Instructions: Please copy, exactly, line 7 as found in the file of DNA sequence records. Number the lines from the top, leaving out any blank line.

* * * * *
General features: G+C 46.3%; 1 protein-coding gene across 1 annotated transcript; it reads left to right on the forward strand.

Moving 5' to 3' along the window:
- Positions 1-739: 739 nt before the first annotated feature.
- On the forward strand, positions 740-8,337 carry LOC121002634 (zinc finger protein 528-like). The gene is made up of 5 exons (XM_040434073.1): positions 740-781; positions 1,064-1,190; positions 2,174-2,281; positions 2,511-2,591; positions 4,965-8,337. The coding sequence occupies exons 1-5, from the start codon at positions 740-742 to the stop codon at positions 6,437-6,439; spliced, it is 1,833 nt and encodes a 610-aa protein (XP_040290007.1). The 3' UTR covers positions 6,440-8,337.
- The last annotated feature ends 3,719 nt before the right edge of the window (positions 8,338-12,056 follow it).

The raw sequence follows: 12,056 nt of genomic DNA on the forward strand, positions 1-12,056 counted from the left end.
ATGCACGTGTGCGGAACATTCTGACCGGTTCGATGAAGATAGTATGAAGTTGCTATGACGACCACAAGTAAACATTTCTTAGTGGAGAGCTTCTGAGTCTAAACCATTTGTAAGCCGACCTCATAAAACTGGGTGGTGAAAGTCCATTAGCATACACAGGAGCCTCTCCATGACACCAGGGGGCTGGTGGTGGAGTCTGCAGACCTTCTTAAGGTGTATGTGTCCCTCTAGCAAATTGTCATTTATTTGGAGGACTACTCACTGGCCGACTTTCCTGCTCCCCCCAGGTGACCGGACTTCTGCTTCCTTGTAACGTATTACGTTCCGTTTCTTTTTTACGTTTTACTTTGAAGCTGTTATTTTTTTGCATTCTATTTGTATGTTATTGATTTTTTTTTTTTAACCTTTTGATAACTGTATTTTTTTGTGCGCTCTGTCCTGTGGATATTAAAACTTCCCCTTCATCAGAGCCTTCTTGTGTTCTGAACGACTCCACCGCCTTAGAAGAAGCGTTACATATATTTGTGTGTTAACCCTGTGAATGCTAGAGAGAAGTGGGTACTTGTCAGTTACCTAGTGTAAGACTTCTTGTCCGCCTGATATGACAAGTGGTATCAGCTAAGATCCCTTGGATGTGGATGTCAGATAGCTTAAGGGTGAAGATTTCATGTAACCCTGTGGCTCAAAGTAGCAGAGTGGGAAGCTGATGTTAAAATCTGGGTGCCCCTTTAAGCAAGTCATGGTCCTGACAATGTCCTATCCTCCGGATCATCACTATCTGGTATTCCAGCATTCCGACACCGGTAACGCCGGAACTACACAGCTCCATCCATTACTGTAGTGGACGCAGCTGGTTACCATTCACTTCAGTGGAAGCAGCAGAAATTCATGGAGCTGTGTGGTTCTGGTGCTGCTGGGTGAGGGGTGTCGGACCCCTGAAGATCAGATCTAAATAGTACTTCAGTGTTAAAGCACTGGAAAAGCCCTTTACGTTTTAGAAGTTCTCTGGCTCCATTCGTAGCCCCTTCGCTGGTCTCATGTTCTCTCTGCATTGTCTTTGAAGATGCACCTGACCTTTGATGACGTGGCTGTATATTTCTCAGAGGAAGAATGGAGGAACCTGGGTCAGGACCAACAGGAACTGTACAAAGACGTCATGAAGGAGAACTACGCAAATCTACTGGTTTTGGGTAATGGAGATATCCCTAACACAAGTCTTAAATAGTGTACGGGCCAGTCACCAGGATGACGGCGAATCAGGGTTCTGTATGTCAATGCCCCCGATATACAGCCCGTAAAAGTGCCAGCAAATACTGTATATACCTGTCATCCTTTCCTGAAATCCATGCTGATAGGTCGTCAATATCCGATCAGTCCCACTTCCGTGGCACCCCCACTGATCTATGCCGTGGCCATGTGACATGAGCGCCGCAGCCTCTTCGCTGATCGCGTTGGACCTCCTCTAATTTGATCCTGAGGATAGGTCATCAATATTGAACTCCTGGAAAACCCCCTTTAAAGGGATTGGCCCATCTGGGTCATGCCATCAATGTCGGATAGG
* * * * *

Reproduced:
ATGCACGTGTGCGGAACATTCTGACCGGTTCGATGAAGATAGTATGAAGTTGCTATGACGACCACAAGTAAACATTTCTTAGTGGAGAGCTTCTGAGTCTAAACCATTTGTAAGCCGACCTCATAAAACTGGGTGGTGAAAGTCCATTAGCATACACAGGAGCCTCTCCATGACACCAGGGGGCTGGTGGTGGAGTCTGCAGACCTTCTTAAGGTGTATGTGTCCCTCTAGCAAATTGTCATTTATTTGGAGGACTACTCACTGGCCGACTTTCCTGCTCCCCCCAGGTGACCGGACTTCTGCTTCCTTGTAACGTATTACGTTCCGTTTCTTTTTTACGTTTTACTTTGAAGCTGTTATTTTTTTGCATTCTATTTGTATGTTATTGATTTTTTTTTTTTAACCTTTTGATAACTGTATTTTTTTGTGCGCTCTGTCCTGTGGATATTAAAACTTCCCCTTCATCAGAGCCTTCTTGTGTTCTGAACGACTCCACCGCCTTAGAAGAAGCGTTACATATATTTGTGTGTTAACCCTGTGAATGCTAGAGAGAAGTGGGTACTTGTCAGTTACCTAGTGTAAGACTTCTTGTCCGCCTGATATGACAAGTGGTATCAGCTAAGATCCCTTGGATGTGGATGTCAGATAGCTTAAGGGTGAAGATTTCATGTAACCCTGTGGCTCAAAGTAGCAGAGTGGGAAGCTGATGTTAAAATCTGGGTGCCCCTTTAAGCAAGTCATGGTCCTGACAATGTCCTATCCTCCGGATCATCACTATCTGGTATTCCAGCATTCCGACACCGGTAACGCCGGAACTACACAGCTCCATCCATTACTGTAGTGGACGCAGCTGGTTACCATTCACTTCAGTGGAAGCAGCAGAAATTCATGGAGCTGTGTGGTTCTGGTGCTGCTGGGTGAGGGGTGTCGGACCCCTGAAGATCAGATCTAAATAGTACTTCAGTGTTAAAGCACTGGAAAAGCCCTTTACGTTTTAGAAGTTCTCTGGCTCCATTCGTAGCCCCTTCGCTGGTCTCATGTTCTCTCTGCATTGTCTTTGAAGATGCACCTGACCTTTGATGACGTGGCTGTATATTTCTCAGAGGAAGAATGGAGGAACCTGGGTCAGGACCAACAGGAACTGTACAAAGACGTCATGAAGGAGAACTACGCAAATCTACTGGTTTTGGGTAATGGAGATATCCCTAACACAAGTCTTAAATAGTGTACGGGCCAGTCACCAGGATGACGGCGAATCAGGGTTCTGTATGTCAATGCCCCCGATATACAGCCCGTAAAAGTGCCAGCAAATACTGTATATACCTGTCATCCTTTCCTGAAATCCATGCTGATAGGTCGTCAATATCCGATCAGTCCCACTTCCGTGGCACCCCCACTGATCTATGCCGTGGCCATGTGACATGAGCGCCGCAGCCTCTTCGCTGATCGCGTTGGACCTCCTCTAATTTGATCCTGAGGATAGGTCATCAATATTGAACTCCTGGAAAACCCCCTTTAAAGGGATTGGCCCATCTGGGTCATGCCATCAATGTCGGATAGG